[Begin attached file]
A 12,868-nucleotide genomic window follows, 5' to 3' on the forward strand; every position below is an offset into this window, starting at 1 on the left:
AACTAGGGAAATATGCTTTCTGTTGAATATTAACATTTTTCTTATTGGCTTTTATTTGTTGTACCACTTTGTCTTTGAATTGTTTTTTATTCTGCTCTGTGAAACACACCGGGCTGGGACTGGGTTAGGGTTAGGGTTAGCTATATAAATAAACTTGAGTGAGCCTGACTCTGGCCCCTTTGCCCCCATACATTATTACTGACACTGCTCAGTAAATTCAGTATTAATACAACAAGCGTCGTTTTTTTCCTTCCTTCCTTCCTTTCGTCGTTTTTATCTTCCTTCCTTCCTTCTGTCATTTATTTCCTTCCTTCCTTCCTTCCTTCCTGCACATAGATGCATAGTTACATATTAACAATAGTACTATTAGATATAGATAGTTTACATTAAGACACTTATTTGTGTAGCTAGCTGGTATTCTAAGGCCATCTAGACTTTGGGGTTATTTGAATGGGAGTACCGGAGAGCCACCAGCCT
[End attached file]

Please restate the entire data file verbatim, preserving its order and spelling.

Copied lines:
A 12,868-nucleotide genomic window follows, 5' to 3' on the forward strand; every position below is an offset into this window, starting at 1 on the left:
AACTAGGGAAATATGCTTTCTGTTGAATATTAACATTTTTCTTATTGGCTTTTATTTGTTGTACCACTTTGTCTTTGAATTGTTTTTTATTCTGCTCTGTGAAACACACCGGGCTGGGACTGGGTTAGGGTTAGGGTTAGCTATATAAATAAACTTGAGTGAGCCTGACTCTGGCCCCTTTGCCCCCATACATTATTACTGACACTGCTCAGTAAATTCAGTATTAATACAACAAGCGTCGTTTTTTTCCTTCCTTCCTTCCTTTCGTCGTTTTTATCTTCCTTCCTTCCTTCTGTCATTTATTTCCTTCCTTCCTTCCTTCCTTCCTGCACATAGATGCATAGTTACATATTAACAATAGTACTATTAGATATAGATAGTTTACATTAAGACACTTATTTGTGTAGCTAGCTGGTATTCTAAGGCCATCTAGACTTTGGGGTTATTTGAATGGGAGTACCGGAGAGCCACCAGCCT